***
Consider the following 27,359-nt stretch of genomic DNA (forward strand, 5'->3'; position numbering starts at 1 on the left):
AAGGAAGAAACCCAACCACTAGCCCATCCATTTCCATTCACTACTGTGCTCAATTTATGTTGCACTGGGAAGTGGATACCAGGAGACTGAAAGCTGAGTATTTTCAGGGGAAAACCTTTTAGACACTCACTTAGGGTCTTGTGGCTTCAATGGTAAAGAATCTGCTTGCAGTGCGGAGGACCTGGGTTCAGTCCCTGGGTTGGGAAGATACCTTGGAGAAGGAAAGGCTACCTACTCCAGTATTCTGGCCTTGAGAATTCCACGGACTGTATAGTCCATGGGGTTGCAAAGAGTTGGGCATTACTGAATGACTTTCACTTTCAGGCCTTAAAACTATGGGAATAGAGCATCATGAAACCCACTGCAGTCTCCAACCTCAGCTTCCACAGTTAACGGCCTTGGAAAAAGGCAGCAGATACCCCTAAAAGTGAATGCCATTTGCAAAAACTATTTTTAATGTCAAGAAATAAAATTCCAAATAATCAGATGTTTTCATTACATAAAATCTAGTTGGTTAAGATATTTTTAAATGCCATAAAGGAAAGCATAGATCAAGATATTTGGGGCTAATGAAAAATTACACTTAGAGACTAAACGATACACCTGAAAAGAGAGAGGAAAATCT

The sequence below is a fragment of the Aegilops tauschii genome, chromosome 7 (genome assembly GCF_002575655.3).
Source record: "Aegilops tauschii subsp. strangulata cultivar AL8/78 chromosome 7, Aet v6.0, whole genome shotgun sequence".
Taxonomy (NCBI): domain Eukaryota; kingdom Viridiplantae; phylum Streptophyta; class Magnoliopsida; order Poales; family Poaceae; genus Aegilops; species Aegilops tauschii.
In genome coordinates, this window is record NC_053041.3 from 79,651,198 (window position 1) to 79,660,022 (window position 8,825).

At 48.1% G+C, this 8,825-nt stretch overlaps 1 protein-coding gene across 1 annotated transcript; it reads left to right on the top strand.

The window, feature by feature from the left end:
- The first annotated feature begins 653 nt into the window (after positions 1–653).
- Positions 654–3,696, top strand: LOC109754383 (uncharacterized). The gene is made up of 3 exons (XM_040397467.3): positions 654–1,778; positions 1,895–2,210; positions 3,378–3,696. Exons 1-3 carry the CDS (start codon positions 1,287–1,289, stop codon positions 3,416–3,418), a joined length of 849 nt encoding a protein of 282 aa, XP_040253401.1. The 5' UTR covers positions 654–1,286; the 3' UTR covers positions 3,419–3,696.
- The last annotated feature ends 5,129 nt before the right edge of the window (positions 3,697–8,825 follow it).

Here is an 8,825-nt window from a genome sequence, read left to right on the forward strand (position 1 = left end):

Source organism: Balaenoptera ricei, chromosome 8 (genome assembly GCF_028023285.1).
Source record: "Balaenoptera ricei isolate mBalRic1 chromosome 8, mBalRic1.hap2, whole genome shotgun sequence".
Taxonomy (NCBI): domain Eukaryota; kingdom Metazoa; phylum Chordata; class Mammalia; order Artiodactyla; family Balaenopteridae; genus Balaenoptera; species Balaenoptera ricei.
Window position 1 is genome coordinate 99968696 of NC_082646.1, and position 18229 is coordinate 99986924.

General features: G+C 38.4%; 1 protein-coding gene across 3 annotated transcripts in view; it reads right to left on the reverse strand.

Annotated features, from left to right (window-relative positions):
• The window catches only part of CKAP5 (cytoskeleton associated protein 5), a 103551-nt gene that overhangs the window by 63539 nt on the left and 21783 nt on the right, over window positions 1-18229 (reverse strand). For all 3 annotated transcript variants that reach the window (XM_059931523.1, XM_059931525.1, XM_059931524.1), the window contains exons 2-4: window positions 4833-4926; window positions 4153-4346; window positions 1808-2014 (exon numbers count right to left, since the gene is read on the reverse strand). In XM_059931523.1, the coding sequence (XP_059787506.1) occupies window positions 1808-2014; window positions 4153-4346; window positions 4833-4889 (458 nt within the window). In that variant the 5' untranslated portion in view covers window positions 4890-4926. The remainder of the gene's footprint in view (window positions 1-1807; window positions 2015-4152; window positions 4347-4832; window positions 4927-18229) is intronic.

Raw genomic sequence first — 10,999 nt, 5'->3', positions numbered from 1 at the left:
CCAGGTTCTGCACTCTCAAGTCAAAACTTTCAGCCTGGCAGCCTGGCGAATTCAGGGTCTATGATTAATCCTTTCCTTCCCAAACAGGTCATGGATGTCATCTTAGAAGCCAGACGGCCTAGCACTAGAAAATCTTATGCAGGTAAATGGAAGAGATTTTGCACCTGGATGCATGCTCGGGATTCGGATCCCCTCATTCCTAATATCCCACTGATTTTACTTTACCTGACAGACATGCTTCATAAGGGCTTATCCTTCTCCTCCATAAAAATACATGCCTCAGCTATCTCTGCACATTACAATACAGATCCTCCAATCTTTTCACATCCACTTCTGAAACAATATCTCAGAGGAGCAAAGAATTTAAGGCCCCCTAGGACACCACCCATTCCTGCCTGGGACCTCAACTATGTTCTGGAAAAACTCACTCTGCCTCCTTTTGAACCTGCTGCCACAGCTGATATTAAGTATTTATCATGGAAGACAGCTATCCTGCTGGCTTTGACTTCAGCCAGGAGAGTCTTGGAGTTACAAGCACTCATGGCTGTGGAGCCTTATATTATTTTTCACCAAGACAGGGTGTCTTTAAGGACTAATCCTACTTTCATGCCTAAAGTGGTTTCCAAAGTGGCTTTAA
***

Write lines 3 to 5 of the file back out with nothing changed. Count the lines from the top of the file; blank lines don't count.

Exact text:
The sequence below is a fragment of the Aegilops tauschii genome, chromosome 7 (genome assembly GCF_002575655.3).
Source record: "Aegilops tauschii subsp. strangulata cultivar AL8/78 chromosome 7, Aet v6.0, whole genome shotgun sequence".
Taxonomy (NCBI): domain Eukaryota; kingdom Viridiplantae; phylum Streptophyta; class Magnoliopsida; order Poales; family Poaceae; genus Aegilops; species Aegilops tauschii.